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Archive for September, 2011

I’m obsessed with finding purpose and doing what you love for a living. Lately I’ve been reflecting on the power of place as a calling. In a world where we can live and work virtually anywhere, how do we know where we are meant to be?

I’ve lived in many places around the world. I was drawn to them not so much for the location as the reason for being there – London to study, New York for work, Montevideo for love, and San Francisco for family – but I sometimes wonder, where is my place?

On a recent trip into the Australian Outback our group was led on an Aboriginal tour of Uluru (Ayers Rock). When we arrived at our meeting spot there was an older Aboriginal woman dressed in a t-shirt, loose fitting skirt and black walking shoes. Next to her was a young Japanese woman, her long dark hair twisted back in a ponytail, wearing designer sunglasses, a bright colored striped sweater and jeans. The young woman started off by introducing us to the older woman and then began conversing with her fluently in Pitjantjatjara, the Aboriginal woman’s native language.

There are more than 200 Australian Indigenous languages. Less than 20 remain strong, and even these are endangered: the others have been destroyed, live in the memories of the elderly, or are being revived by their communities. So the fact that this young Japanese girl conversed with this woman as if she spoke Pitjantjatjara from birth astounded me. I had to hear her story. At a pause in the tour I pulled her aside, “What are you doing here?” I asked.

She laughed and told me how she had come 5 years earlier with her Australian boyfriend for a vacation and stayed 3 months. They then moved to the town where he was from, but she could not get the Red Rock out of her system, and, despite challenges with visas, return trips to Japan, and eventually leaving her fiancée, she continued to feel called back to the Red Rock, where she worked as a guide for Japanese tourists and cleaned houses during the low season. Basically, doing whatever she could to stay in this remote land.

“One day I was visiting a friend’s apartment and she” – she pointed to the Aboriginal woman – “was talking with him and I realized that the construct of their language was similar to Japanese, and I could actually understand her!” She began to study both Pitjantjatjara and English intensively in order to be a guide, sharing the Aboriginal knowledge with others. Clearly she had found her calling. She listened to her inner voice and followed the signs that kept drawing her back to this strange and isolated place. One can feel her passion and sense of purpose in sharing the ancient knowledge and wisdom that would have surely died with this woman, along with her language.

Have you felt the call to place? What places call to you? Where do you feel drawn to travel to or visit and what draws you there? I’d love to hear your story!

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Today I planned to blog about my trip to the Australian outback. But life intervened. Or I should say TV did. Despite my proclamations to not revisit 9/11, to put it in the past and visualize a more positive future, I was drawn in to the History channel’s numerous documentaries on this tragic event. With a mile long to-do list for the weekend and my dog staring at me mournfully, I told my husband I felt guilty watching TV. He said, “You’re feeling the weight of this day, just allow it.” So I did. And here’s what I gained:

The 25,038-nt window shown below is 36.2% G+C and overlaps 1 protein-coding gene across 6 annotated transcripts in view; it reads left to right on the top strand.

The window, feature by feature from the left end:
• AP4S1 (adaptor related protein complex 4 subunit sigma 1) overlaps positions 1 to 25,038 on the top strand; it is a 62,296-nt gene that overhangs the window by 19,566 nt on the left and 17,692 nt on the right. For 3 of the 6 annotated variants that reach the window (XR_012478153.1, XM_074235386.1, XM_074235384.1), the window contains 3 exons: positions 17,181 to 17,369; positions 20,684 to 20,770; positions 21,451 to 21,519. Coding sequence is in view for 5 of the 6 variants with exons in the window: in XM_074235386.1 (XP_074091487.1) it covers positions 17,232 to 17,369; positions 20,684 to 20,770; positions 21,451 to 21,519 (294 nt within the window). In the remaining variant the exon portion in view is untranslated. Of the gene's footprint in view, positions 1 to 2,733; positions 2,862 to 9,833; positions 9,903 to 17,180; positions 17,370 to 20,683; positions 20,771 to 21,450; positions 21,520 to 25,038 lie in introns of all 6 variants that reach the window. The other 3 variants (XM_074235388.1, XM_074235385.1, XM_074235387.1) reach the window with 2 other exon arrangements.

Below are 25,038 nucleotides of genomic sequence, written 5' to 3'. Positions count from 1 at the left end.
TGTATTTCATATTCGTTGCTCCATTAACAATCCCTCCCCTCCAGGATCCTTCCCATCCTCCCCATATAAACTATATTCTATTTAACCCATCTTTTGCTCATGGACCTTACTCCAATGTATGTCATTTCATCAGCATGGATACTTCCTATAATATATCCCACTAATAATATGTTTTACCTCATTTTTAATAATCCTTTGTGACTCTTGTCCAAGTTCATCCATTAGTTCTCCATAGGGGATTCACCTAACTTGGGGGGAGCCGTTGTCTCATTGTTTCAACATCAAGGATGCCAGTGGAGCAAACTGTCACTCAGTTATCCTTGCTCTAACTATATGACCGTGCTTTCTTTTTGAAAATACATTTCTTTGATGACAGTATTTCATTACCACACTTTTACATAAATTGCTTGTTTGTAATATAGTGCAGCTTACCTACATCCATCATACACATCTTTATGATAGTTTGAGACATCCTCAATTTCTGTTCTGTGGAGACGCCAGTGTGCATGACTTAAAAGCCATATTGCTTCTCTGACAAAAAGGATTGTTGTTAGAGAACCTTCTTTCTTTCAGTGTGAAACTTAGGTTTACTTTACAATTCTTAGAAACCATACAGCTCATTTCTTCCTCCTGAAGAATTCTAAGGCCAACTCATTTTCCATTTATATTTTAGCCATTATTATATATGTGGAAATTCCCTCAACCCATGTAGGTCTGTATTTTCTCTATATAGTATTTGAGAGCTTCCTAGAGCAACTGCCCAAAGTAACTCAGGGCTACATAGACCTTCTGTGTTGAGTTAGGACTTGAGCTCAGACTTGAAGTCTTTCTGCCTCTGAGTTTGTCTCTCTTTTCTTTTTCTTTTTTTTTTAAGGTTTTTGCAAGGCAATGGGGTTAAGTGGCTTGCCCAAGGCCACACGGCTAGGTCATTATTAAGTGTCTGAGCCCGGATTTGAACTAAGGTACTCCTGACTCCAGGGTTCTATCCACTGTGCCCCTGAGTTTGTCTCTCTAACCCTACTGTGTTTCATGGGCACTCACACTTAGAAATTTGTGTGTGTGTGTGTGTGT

Where were you?
I was stuck at the Dallas airport, in a hotel, where I’d been invited to speak at a leadership conference along with a client. Our talk was scheduled for 8am on September 11th. Because of the national security risk, my client was whisked out of Dallas, but I was stuck there for days. Stranded along with dozens of conference participants, we spent our time glued to CNN in the hotel bar or staring at the grounded planes on the tarmac outside the hotel. Although I moved to San Francisco in 1991, I’d lived in Manhattan, worked on Wall Street, and passed by and through the Twin Towers for years. They had become a part of my personal landscape. As I watched them fall, something inside me collapsed too.

What got you through?
What got me through ten years ago was the company of other people. Even though we just stared at the TV most of the time, knowing I was not alone helped. Back then all I could see was the hurt and the tragedy unfolding before me. On TV today I heard stories of those who survived, of loved ones found and reunited, of hope. I also saw everyday heroes, those who stepped up to make decisions that put others lives ahead of their own, like the passengers and crew who grounded flight 93. I saw people who didn’t have the expertise, rank, authority, or directive to take action and went ahead and did it anyway, like the man who ran into the Pentagon to save others when he was told not to. Countless lives were saved because ordinary people like you and I acted courageously from their hearts and did what was right.

What’s happened since then?
I met my husband in July of 2002 and a few weeks later, my niece was born. I love both of these people so deeply and cannot imagine my life without them. Ten years ago my niece didn’t exist and my husband was a stranger. A lot can change in ten years! Revisiting this day I would like to think that ten years from now when I look back I will have made choices and decisions that contributed to the world being a better place, that I acted courageously from my heart, and that I put others needs before my own when that was the right thing to do.

What about you? Where were you? What got you through? What’s happened since and what would you like to be reflecting back on in ten year’s time? I’d love to hear your comments.

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